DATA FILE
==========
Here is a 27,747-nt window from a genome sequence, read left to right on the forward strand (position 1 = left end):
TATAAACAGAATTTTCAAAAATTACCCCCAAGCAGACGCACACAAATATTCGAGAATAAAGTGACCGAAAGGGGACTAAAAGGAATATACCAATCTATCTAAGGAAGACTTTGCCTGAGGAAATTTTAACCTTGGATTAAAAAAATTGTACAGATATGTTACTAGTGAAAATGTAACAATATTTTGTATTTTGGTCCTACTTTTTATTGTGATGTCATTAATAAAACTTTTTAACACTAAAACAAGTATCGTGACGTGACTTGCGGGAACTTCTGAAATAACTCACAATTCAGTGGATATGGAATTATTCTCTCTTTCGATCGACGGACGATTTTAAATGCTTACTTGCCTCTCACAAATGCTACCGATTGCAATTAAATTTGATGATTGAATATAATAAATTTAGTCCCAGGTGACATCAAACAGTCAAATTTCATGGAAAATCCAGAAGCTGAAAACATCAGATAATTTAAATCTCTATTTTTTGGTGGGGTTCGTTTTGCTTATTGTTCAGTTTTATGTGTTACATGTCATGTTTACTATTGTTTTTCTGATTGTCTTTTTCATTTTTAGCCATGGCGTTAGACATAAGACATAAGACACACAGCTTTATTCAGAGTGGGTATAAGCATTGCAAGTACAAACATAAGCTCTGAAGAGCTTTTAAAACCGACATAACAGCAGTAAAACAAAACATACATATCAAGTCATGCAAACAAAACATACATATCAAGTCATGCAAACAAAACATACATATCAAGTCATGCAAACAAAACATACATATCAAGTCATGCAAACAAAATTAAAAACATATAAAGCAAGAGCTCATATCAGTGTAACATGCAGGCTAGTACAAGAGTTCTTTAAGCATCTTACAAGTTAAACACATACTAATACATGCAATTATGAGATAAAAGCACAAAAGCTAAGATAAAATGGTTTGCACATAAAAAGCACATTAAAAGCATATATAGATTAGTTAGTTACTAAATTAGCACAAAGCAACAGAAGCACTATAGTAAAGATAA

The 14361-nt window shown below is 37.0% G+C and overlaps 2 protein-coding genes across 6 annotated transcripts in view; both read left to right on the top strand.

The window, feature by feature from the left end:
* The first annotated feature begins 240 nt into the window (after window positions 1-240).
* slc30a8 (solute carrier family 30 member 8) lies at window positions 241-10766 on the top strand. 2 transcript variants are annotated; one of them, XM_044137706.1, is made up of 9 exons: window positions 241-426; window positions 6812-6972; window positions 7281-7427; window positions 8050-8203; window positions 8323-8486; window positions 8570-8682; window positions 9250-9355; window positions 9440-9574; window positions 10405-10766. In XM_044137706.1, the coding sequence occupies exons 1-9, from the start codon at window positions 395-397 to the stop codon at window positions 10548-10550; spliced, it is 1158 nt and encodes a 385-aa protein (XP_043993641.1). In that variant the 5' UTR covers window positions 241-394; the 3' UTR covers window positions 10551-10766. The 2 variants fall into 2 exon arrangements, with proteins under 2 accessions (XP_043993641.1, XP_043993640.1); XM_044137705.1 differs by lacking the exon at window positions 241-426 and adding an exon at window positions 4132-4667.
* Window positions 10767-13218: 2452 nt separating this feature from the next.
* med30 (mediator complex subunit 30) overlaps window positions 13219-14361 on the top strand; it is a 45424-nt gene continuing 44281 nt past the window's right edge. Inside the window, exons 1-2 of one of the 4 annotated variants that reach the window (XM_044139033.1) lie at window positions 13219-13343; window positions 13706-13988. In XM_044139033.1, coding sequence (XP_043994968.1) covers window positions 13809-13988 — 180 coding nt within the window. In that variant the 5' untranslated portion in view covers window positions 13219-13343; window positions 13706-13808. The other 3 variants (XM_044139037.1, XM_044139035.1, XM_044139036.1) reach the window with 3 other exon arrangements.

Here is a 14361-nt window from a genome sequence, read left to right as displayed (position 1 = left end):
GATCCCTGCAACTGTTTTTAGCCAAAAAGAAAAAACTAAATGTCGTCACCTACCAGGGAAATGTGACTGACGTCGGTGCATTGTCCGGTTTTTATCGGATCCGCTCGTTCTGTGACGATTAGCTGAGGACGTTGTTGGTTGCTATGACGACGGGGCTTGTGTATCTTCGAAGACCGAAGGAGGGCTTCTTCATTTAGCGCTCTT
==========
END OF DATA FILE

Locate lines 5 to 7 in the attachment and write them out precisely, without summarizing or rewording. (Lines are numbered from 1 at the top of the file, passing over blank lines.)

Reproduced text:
* The first annotated feature begins 240 nt into the window (after window positions 1-240).
* slc30a8 (solute carrier family 30 member 8) lies at window positions 241-10766 on the top strand. 2 transcript variants are annotated; one of them, XM_044137706.1, is made up of 9 exons: window positions 241-426; window positions 6812-6972; window positions 7281-7427; window positions 8050-8203; window positions 8323-8486; window positions 8570-8682; window positions 9250-9355; window positions 9440-9574; window positions 10405-10766. In XM_044137706.1, the coding sequence occupies exons 1-9, from the start codon at window positions 395-397 to the stop codon at window positions 10548-10550; spliced, it is 1158 nt and encodes a 385-aa protein (XP_043993641.1). In that variant the 5' UTR covers window positions 241-394; the 3' UTR covers window positions 10551-10766. The 2 variants fall into 2 exon arrangements, with proteins under 2 accessions (XP_043993641.1, XP_043993640.1); XM_044137705.1 differs by lacking the exon at window positions 241-426 and adding an exon at window positions 4132-4667.
* Window positions 10767-13218: 2452 nt separating this feature from the next.